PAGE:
Coffee lovers are getting all sorts of good news lately. It was recently found that coffee drinkers live longer, and now a new study suggests that certain components in coffee protect against type 2 diabetes.
In the latest study, published in the American Chemical Society's Journal of Natural Products, researchers identified two compounds in coffee that are thought to help lower the risk of type 2 diabetes. The link between drinking coffee and a lower risk of type 2 diabetes onset has been previously discovered, though scientists were unsure why the connection was there. While there was some speculation that the caffeine in coffee might have a role, other data has suggested that people benefit even if they're drinking decaf.
In the new study, researchers from Aarhus University Hospital in Denmark tested several components of coffee in rat cells. They found two components that appeared to combat symptoms of diabetes in the cells: Cafestol and caffeic acid, which are found in both caffeinated and decaf coffee.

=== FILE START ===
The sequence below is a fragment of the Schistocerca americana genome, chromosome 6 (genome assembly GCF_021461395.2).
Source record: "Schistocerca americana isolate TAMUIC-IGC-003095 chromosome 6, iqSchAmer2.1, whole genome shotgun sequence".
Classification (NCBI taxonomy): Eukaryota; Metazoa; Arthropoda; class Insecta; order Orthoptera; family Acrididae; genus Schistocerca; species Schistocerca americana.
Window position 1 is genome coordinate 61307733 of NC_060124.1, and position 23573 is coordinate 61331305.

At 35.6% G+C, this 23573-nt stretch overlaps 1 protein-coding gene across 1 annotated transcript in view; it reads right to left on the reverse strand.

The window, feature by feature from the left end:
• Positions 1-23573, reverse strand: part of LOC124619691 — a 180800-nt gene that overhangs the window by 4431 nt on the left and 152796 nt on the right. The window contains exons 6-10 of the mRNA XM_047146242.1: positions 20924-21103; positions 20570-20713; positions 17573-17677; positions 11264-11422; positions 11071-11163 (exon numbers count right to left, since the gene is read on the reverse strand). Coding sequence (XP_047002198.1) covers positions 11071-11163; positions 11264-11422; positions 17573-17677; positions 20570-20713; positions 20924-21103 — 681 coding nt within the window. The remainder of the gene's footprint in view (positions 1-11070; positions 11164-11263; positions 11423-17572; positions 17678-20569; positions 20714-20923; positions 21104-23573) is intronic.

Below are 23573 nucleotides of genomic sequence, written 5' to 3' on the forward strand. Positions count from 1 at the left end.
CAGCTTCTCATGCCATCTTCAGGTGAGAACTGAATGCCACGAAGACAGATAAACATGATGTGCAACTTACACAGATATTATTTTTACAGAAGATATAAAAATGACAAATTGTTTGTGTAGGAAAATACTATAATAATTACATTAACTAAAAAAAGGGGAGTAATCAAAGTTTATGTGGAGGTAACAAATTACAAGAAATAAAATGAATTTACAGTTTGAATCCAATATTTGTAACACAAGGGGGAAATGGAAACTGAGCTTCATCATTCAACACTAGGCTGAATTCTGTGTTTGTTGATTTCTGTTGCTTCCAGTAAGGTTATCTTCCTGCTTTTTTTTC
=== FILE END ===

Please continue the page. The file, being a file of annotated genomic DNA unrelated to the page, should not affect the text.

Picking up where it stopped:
When a person has diabetes, he or she become insulin resistant. Unregulated blood sugar levels also characterize the disease. The researchers found that cafestol increased blood sugar intake in the cells and that both cafestol and caffeic acid increased insulin secretion. The fact that the two components targeted systems and actions related to diabetes suggests they could be the components that give coffee its protective benefit. The dual benefit of cafestol was especially noteworthy to the study authors.
Since the study was done in rat cells, it remains unconfirmed whether they indeed are responsible, and the researchers argue that it's likely other components play a part too. After all, coffee is a highly complex beverage with hundreds of different compounds. The findings could contribute to the development of better medications for the disease.